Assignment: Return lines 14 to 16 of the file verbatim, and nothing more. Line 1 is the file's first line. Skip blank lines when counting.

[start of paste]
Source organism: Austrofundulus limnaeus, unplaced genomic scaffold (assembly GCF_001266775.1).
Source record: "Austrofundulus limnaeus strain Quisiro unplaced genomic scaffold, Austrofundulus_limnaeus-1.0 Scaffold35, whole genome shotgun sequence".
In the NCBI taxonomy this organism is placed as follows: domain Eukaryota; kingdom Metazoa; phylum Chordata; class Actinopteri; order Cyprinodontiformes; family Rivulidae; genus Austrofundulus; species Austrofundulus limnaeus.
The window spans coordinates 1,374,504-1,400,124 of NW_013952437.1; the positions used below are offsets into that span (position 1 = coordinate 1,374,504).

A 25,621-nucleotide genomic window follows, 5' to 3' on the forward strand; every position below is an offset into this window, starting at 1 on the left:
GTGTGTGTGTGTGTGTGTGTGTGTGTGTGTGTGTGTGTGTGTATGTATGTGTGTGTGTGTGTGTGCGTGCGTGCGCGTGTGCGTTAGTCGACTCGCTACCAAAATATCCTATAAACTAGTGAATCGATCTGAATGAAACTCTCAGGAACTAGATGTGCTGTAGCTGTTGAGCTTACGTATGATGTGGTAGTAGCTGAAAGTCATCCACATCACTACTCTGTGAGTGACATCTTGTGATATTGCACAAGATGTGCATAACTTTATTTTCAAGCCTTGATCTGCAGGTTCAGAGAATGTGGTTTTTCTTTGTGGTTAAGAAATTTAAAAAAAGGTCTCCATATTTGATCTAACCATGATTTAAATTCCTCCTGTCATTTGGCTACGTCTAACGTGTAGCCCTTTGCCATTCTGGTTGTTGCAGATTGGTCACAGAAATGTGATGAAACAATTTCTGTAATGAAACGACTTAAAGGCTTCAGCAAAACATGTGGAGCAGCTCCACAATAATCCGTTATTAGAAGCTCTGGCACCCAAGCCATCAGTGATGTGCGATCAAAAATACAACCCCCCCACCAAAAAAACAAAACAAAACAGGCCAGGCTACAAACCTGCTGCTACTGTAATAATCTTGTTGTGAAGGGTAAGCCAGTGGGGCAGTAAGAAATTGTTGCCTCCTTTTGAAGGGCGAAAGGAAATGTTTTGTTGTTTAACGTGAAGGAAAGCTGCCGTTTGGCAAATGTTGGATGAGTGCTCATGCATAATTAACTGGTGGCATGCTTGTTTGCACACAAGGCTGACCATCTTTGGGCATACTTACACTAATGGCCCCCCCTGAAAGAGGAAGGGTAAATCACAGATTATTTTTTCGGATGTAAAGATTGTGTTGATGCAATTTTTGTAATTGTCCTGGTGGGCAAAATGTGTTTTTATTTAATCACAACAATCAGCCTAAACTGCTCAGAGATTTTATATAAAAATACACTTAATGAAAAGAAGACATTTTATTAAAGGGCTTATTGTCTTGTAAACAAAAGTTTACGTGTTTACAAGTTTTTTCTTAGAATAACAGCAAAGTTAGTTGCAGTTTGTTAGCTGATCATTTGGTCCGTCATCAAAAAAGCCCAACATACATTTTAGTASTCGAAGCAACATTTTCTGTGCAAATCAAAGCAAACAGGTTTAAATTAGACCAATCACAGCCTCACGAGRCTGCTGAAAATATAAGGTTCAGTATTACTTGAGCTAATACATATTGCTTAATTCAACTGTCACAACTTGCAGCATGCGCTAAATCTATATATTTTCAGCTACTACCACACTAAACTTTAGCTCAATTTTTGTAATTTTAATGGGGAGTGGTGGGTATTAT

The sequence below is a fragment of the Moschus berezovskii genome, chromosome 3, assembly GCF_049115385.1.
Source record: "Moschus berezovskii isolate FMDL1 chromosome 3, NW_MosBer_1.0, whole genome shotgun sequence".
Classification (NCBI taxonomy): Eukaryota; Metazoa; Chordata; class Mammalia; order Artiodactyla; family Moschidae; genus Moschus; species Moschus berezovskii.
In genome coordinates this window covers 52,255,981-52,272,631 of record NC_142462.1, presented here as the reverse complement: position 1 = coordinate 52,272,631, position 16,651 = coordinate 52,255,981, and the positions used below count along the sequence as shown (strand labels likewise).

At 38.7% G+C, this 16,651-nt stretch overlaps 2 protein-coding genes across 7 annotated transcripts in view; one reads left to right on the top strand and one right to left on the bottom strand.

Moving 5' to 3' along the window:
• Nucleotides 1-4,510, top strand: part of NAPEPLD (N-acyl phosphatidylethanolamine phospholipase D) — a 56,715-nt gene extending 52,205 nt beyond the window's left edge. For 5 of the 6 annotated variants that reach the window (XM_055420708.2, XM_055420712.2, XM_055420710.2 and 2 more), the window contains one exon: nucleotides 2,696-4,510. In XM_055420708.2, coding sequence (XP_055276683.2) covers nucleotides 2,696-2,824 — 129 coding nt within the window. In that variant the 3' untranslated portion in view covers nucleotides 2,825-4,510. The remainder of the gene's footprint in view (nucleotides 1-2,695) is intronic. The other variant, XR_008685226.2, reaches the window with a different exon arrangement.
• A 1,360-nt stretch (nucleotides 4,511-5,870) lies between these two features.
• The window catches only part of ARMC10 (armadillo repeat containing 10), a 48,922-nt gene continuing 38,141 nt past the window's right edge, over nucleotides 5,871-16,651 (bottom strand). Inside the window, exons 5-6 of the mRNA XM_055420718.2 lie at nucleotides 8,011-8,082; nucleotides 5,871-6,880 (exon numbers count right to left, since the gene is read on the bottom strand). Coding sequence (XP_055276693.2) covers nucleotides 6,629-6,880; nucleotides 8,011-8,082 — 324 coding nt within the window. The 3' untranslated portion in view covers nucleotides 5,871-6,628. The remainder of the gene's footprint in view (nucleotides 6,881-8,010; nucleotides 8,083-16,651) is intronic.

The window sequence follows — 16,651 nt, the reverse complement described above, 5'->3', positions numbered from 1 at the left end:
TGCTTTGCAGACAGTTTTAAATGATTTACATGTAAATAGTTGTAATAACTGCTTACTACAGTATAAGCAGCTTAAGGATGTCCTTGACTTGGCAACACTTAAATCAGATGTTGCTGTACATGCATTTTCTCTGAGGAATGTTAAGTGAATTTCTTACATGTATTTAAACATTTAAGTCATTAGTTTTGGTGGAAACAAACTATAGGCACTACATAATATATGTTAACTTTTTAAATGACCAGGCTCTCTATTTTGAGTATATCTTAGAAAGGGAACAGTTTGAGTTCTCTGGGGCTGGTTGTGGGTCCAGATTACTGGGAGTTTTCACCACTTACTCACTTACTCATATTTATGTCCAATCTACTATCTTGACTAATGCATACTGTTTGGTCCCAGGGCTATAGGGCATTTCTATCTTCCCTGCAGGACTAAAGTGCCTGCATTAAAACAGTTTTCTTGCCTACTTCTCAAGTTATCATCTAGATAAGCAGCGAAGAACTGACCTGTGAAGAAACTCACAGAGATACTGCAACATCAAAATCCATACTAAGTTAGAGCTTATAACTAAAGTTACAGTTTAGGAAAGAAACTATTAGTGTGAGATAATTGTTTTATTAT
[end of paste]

• A 1,360-nt stretch (nucleotides 4,511-5,870) lies between these two features.
• The window catches only part of ARMC10 (armadillo repeat containing 10), a 48,922-nt gene continuing 38,141 nt past the window's right edge, over nucleotides 5,871-16,651 (bottom strand). Inside the window, exons 5-6 of the mRNA XM_055420718.2 lie at nucleotides 8,011-8,082; nucleotides 5,871-6,880 (exon numbers count right to left, since the gene is read on the bottom strand). Coding sequence (XP_055276693.2) covers nucleotides 6,629-6,880; nucleotides 8,011-8,082 — 324 coding nt within the window. The 3' untranslated portion in view covers nucleotides 5,871-6,628. The remainder of the gene's footprint in view (nucleotides 6,881-8,010; nucleotides 8,083-16,651) is intronic.

The window sequence follows — 16,651 nt, the reverse complement described above, 5'->3', positions numbered from 1 at the left end: